Professor Scott Shackelford‘s opinion piece in the Christian Science Monitor, How To Make Democracy Harder To Hack, is an important read on the subject. The situation is dangerously ad hoc at the moment:
This move would help pave the way for National Institute for Standards and Technology, in collaboration with industry, to craft cybersecurity best practices to help jurisdictions across the nation navigate the often confusing choices between voting technology providers. In fact, the choice is so muddled that some cities — including Los Angeles — have developed their own systems incorporating various combinations of touch screens and paper ballots.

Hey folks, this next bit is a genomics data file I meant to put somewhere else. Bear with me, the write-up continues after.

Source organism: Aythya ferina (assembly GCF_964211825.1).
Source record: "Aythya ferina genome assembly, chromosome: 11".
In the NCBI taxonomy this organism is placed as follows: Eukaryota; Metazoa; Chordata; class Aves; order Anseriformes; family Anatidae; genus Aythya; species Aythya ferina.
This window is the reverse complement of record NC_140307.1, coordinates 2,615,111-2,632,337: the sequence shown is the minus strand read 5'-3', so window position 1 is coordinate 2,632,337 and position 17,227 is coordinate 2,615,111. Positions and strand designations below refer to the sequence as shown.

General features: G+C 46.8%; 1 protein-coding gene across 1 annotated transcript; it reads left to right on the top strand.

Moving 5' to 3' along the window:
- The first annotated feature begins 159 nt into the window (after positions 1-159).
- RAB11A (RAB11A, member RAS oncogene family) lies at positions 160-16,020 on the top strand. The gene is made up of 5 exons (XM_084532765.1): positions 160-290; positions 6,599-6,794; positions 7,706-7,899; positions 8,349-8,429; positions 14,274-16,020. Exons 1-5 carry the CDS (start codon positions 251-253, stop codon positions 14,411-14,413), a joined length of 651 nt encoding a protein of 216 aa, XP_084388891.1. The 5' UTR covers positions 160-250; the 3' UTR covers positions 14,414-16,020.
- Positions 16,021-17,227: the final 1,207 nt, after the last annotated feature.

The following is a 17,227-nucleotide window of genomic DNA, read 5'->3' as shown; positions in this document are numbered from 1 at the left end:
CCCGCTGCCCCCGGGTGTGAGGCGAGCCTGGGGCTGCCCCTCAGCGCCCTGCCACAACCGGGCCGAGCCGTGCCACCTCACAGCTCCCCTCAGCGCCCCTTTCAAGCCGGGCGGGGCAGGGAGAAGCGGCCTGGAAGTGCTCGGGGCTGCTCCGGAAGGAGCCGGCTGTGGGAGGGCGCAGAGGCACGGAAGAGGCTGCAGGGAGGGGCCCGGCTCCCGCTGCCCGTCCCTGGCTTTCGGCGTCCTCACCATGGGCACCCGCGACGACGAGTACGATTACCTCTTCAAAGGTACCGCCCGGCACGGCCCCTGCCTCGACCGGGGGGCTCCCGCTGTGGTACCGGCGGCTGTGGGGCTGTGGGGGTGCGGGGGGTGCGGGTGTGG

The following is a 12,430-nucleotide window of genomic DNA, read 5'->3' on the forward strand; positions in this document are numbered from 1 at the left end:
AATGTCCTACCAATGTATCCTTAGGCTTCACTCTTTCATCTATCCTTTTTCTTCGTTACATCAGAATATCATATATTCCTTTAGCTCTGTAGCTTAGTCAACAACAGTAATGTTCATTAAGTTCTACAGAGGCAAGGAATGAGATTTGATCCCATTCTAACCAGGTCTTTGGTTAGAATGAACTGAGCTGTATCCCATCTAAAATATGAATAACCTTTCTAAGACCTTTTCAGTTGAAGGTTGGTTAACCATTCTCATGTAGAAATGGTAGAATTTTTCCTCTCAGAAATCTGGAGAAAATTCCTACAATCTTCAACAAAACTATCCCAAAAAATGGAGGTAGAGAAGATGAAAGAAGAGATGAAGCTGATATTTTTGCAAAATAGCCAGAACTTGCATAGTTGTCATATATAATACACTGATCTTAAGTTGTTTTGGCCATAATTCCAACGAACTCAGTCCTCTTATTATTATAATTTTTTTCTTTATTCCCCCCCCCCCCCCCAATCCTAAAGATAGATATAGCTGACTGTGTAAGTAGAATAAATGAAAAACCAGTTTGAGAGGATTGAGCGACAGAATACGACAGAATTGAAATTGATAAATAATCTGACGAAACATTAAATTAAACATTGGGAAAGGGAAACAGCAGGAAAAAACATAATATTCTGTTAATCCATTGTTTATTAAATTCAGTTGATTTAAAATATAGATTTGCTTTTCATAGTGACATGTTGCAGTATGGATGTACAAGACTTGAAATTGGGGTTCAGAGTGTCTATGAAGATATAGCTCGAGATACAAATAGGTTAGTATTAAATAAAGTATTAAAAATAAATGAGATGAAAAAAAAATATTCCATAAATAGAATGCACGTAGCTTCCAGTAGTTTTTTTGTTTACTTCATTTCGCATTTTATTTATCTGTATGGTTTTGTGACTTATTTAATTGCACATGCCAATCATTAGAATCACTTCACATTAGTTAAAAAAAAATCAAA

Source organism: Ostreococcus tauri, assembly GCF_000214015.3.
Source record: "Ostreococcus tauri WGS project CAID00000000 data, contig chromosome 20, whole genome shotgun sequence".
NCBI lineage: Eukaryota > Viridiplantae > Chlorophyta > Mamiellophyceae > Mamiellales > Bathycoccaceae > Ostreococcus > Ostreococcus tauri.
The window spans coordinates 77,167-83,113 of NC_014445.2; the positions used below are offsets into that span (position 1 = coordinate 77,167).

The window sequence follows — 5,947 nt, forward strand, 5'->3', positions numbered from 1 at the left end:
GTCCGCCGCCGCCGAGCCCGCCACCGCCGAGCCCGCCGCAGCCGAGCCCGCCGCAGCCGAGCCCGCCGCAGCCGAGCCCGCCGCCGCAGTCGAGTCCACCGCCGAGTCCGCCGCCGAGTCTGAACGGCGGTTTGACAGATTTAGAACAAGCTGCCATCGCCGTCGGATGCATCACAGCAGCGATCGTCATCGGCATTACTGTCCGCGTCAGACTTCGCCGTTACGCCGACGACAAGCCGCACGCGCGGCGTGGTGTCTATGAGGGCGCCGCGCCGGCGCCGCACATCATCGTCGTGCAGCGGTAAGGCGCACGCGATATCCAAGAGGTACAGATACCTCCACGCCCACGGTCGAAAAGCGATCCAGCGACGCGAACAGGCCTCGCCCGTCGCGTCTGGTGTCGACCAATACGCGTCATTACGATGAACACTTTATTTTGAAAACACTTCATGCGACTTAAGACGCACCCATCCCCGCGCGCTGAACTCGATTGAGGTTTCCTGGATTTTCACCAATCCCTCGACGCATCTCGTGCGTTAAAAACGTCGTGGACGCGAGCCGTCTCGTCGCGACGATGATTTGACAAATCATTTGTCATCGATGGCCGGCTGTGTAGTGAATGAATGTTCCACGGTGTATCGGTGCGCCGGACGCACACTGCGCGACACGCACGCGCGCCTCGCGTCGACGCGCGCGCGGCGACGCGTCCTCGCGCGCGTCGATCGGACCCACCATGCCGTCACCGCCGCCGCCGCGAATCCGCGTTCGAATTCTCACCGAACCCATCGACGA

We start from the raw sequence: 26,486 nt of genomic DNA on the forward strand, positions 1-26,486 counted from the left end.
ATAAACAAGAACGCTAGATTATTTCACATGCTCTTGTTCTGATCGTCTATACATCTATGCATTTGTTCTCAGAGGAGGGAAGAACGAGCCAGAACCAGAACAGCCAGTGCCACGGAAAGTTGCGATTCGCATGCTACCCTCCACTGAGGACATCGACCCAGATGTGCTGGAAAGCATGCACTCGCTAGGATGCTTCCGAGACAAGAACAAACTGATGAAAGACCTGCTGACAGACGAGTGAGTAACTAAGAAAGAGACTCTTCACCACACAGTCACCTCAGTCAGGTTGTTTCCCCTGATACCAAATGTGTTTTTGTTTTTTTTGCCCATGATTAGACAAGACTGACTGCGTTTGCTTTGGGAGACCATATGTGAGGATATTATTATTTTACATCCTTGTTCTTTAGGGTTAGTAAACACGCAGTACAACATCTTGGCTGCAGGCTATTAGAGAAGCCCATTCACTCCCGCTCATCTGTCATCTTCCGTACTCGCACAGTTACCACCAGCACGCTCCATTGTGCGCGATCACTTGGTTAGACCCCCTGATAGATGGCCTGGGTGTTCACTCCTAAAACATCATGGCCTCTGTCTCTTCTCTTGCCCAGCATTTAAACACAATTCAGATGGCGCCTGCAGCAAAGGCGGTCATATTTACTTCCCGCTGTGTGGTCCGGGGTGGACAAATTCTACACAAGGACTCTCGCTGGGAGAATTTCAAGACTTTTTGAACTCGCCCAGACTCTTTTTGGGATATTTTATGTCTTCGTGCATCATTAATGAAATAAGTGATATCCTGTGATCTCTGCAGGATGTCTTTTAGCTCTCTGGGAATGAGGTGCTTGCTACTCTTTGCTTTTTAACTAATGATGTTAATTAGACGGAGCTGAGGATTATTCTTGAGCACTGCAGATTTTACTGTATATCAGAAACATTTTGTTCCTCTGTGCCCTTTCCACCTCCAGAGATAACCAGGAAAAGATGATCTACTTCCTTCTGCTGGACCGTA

Shackelford’s prescription is simple:
When we flip a switch, we expect the lights to come on. When we pull a lever, or touch a screen, we expect our vote to accurately be recorded. And when we debate about the next US president, we expect that dialogue to be free of foreign entanglements. A first step in realizing these goals – and ensuring that the 2016 DNC hack, or worse, is not repeated in 2020, and 2024 – is by recognizing our democratic machinery as being at least as important as our industrial machinery.